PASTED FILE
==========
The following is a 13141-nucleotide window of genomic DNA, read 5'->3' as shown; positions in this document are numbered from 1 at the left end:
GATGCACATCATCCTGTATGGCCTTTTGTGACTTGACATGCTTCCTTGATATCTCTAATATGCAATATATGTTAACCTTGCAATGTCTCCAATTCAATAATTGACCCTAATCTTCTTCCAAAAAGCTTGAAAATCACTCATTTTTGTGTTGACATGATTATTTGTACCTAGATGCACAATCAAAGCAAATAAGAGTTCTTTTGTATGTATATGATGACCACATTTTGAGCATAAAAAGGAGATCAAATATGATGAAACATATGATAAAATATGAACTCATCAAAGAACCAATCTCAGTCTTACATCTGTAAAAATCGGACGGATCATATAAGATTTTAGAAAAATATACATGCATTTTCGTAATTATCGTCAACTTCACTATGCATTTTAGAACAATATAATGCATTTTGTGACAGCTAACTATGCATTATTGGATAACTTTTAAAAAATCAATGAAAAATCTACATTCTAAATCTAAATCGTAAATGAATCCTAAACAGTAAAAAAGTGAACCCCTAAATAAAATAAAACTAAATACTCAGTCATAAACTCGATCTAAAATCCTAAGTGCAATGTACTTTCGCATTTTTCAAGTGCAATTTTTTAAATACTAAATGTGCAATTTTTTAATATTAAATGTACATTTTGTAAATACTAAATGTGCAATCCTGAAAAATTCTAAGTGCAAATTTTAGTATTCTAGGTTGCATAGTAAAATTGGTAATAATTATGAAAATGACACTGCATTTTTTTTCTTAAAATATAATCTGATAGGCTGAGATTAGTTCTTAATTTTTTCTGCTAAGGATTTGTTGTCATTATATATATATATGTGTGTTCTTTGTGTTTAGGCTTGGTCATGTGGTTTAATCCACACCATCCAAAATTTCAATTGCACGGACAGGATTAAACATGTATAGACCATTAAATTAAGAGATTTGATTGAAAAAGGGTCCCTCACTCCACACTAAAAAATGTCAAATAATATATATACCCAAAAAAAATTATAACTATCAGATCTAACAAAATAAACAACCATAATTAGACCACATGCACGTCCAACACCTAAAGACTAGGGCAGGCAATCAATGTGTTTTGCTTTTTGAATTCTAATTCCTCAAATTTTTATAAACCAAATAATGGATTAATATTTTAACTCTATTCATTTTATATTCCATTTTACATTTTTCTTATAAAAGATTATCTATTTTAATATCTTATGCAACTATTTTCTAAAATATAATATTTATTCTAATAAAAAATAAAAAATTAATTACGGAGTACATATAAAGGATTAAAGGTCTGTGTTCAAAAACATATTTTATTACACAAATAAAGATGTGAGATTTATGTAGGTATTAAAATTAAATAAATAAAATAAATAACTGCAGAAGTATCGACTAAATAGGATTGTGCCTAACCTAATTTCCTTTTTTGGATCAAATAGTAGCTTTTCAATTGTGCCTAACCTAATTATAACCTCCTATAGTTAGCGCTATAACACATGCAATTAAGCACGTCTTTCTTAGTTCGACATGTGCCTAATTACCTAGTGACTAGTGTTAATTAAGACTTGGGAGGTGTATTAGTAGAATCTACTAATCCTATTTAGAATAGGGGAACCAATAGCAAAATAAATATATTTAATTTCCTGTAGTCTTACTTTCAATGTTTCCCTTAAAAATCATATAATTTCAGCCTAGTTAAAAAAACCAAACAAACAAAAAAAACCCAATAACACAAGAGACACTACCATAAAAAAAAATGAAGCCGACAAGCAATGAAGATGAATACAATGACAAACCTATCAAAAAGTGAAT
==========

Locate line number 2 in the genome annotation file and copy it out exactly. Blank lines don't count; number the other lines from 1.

GATGCACATCATCCTGTATGGCCTTTTGTGACTTGACATGCTTCCTTGATATCTCTAATATGCAATATATGTTAACCTTGCAATGTCTCCAATTCAATAATTGACCCTAATCTTCTTCCAAAAAGCTTGAAAATCACTCATTTTTGTGTTGACATGATTATTTGTACCTAGATGCACAATCAAAGCAAATAAGAGTTCTTTTGTATGTATATGATGACCACATTTTGAGCATAAAAAGGAGATCAAATATGATGAAACATATGATAAAATATGAACTCATCAAAGAACCAATCTCAGTCTTACATCTGTAAAAATCGGACGGATCATATAAGATTTTAGAAAAATATACATGCATTTTCGTAATTATCGTCAACTTCACTATGCATTTTAGAACAATATAATGCATTTTGTGACAGCTAACTATGCATTATTGGATAACTTTTAAAAAATCAATGAAAAATCTACATTCTAAATCTAAATCGTAAATGAATCCTAAACAGTAAAAAAGTGAACCCCTAAATAAAATAAAACTAAATACTCAGTCATAAACTCGATCTAAAATCCTAAGTGCAATGTACTTTCGCATTTTTCAAGTGCAATTTTTTAAATACTAAATGTGCAATTTTTTAATATTAAATGTACATTTTGTAAATACTAAATGTGCAATCCTGAAAAATTCTAAGTGCAAATTTTAGTATTCTAGGTTGCATAGTAAAATTGGTAATAATTATGAAAATGACACTGCATTTTTTTTCTTAAAATATAATCTGATAGGCTGAGATTAGTTCTTAATTTTTTCTGCTAAGGATTTGTTGTCATTATATATATATATGTGTGTTCTTTGTGTTTAGGCTTGGTCATGTGGTTTAATCCACACCATCCAAAATTTCAATTGCACGGACAGGATTAAACATGTATAGACCATTAAATTAAGAGATTTGATTGAAAAAGGGTCCCTCACTCCACACTAAAAAATGTCAAATAATATATATACCCAAAAAAAATTATAACTATCAGATCTAACAAAATAAACAACCATAATTAGACCACATGCACGTCCAACACCTAAAGACTAGGGCAGGCAATCAATGTGTTTTGCTTTTTGAATTCTAATTCCTCAAATTTTTATAAACCAAATAATGGATTAATATTTTAACTCTATTCATTTTATATTCCATTTTACATTTTTCTTATAAAAGATTATCTATTTTAATATCTTATGCAACTATTTTCTAAAATATAATATTTATTCTAATAAAAAATAAAAAATTAATTACGGAGTACATATAAAGGATTAAAGGTCTGTGTTCAAAAACATATTTTATTACACAAATAAAGATGTGAGATTTATGTAGGTATTAAAATTAAATAAATAAAATAAATAACTGCAGAAGTATCGACTAAATAGGATTGTGCCTAACCTAATTTCCTTTTTTGGATCAAATAGTAGCTTTTCAATTGTGCCTAACCTAATTATAACCTCCTATAGTTAGCGCTATAACACATGCAATTAAGCACGTCTTTCTTAGTTCGACATGTGCCTAATTACCTAGTGACTAGTGTTAATTAAGACTTGGGAGGTGTATTAGTAGAATCTACTAATCCTATTTAGAATAGGGGAACCAATAGCAAAATAAATATATTTAATTTCCTGTAGTCTTACTTTCAATGTTTCCCTTAAAAATCATATAATTTCAGCCTAGTTAAAAAAACCAAACAAACAAAAAAAACCCAATAACACAAGAGACACTACCATAAAAAAAAATGAAGCCGACAAGCAATGAAGATGAATACAATGACAAACCTATCAAAAAGTGAAT